The bedroom in Woburn, Mass., contains the articles of faith of
a 13-year-old girl, circa 1999. There is a Mia poster, and a
soccer ball lamp, and an autographed Mia photo, and a soccer
ball piggy bank, and another Mia poster, and the soccer ball
clock that Sara Brothers made in wood shop.
Like her idol, Mia Hamm, Sara is a striker with an instinct for
attack. She scored 26 of her youth league team's 38 goals in the
fall of '98. Also like Hamm, who endures the often vicious
tackles of her opponents, Sara has a high threshold for pain.
Two years ago she played an entire match without realizing she
had broken her right foot. She takes the field each weekend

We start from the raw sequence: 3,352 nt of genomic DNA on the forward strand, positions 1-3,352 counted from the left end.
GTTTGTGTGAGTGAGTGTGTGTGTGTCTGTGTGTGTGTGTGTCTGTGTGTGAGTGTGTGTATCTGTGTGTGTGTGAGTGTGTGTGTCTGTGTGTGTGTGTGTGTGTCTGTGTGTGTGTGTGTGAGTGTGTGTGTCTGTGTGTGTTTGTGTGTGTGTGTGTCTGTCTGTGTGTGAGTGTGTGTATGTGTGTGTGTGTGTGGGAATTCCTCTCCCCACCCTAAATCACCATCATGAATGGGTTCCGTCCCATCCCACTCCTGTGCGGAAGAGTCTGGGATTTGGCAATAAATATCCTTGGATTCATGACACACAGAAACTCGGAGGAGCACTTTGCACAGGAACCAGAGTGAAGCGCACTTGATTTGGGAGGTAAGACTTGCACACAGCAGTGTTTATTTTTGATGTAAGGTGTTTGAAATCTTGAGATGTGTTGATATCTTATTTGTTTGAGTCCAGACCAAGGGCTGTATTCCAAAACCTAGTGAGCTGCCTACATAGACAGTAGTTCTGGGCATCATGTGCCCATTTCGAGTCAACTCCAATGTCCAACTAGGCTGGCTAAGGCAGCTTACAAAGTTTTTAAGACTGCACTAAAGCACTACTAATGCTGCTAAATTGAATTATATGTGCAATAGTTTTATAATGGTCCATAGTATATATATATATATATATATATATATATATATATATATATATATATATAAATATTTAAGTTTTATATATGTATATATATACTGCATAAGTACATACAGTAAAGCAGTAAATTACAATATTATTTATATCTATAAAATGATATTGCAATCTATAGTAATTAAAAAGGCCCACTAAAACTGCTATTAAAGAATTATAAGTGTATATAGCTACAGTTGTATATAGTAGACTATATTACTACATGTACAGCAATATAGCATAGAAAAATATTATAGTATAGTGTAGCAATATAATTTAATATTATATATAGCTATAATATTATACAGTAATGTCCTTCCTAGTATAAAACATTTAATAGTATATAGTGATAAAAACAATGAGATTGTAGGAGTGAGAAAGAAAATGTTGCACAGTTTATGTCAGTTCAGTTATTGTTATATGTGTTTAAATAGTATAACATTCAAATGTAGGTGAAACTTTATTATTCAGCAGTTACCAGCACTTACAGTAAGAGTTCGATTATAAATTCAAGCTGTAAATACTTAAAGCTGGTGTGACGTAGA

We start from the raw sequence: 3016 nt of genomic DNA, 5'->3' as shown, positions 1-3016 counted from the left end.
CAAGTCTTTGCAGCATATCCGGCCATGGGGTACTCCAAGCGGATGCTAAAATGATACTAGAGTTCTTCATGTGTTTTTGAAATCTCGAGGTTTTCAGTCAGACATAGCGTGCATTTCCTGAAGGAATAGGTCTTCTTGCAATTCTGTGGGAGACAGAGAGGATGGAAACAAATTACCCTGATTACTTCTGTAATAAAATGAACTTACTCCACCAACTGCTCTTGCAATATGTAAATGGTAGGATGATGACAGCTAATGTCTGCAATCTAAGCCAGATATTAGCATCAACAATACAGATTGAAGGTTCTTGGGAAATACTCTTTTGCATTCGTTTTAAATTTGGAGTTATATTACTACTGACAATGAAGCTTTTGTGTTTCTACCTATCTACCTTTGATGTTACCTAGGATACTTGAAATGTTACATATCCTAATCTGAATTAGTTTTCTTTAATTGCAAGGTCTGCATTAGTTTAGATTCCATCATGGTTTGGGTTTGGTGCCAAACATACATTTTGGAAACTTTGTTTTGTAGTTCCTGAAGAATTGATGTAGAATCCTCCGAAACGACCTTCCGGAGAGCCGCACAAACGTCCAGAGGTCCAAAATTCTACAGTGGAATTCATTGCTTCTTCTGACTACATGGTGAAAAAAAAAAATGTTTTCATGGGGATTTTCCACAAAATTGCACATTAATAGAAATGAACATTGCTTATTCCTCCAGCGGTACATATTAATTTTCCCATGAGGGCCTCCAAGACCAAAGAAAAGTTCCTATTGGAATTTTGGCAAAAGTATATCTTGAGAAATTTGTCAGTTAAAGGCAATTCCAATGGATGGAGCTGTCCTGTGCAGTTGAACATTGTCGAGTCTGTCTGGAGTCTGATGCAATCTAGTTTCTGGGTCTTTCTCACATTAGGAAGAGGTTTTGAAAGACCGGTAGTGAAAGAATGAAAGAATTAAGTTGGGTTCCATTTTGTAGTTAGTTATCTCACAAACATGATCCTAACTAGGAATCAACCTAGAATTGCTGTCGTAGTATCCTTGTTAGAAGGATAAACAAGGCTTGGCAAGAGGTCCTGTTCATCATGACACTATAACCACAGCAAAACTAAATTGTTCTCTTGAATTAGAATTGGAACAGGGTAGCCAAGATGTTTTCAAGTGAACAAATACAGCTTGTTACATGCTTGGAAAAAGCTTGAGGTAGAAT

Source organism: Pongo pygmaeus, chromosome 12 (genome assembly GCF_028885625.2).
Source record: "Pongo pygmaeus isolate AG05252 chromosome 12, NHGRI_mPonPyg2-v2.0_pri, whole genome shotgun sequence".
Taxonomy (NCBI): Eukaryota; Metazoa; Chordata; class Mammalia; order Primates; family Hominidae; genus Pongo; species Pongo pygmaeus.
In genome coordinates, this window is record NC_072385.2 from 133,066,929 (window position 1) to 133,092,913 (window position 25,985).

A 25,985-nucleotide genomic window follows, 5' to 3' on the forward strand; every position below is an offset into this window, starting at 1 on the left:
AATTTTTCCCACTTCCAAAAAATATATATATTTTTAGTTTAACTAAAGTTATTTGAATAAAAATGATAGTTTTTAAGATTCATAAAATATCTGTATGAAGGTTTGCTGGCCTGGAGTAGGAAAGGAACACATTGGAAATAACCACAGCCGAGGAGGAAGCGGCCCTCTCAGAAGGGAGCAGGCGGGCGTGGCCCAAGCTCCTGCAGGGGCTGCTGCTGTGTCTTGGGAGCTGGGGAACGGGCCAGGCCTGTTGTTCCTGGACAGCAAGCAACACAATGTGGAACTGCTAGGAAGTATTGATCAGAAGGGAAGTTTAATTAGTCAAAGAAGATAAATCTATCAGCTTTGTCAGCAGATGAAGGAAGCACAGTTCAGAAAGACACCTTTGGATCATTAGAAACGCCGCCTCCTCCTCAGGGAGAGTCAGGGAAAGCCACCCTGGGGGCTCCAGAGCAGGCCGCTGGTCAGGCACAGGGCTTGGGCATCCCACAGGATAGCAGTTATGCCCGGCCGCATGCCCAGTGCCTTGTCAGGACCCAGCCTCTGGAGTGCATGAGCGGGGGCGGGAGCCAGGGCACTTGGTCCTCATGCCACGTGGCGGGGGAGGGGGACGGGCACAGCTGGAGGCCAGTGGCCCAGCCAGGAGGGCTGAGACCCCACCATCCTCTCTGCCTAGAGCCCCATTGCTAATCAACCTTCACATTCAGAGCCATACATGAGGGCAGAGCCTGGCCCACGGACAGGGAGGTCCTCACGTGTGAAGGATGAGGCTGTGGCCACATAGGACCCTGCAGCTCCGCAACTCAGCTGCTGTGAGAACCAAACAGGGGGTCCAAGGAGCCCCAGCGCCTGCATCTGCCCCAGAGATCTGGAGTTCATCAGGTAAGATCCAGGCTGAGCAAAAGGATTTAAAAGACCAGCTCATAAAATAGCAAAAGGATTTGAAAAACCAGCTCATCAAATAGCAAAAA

despite suffering from Von Willebrand's disease, a
blood-clotting disorder. A bruise can cause Sara to bleed
internally; her mom, Cindylee, must bring clot-inducing medicine
to her matches.
Last summer Sara used the $52 she had saved from collecting
recyclable cans and bottles to buy a ticket to the U.S.'s
first-round game against North Korea, in Foxboro. When Sara got
Hamm to sign a copy of her book, Go for the Goal, at a U.S.
practice in Wellesley, "I was too nervous to say anything," she
says. "I was shaking."
"These players don't put on airs," says Cindylee. "You see them
signing autographs and spending a few minutes with the girls at
practice, and you come away with a real good feeling."
During the final Sara huddled in front of the television with
her friend Lindsay, enduring two hours of tension until the
final, primal scream of victory. "I was crying," Sara says, but
not for long. Within minutes she was standing atop a ladder
outside, hanging a 44-foot-long banner that reached from one end
of her house to the other: CONGRATULATIONS U.S. CHAMPS!
COLOR PHOTO: DAMIAN STROHMEYER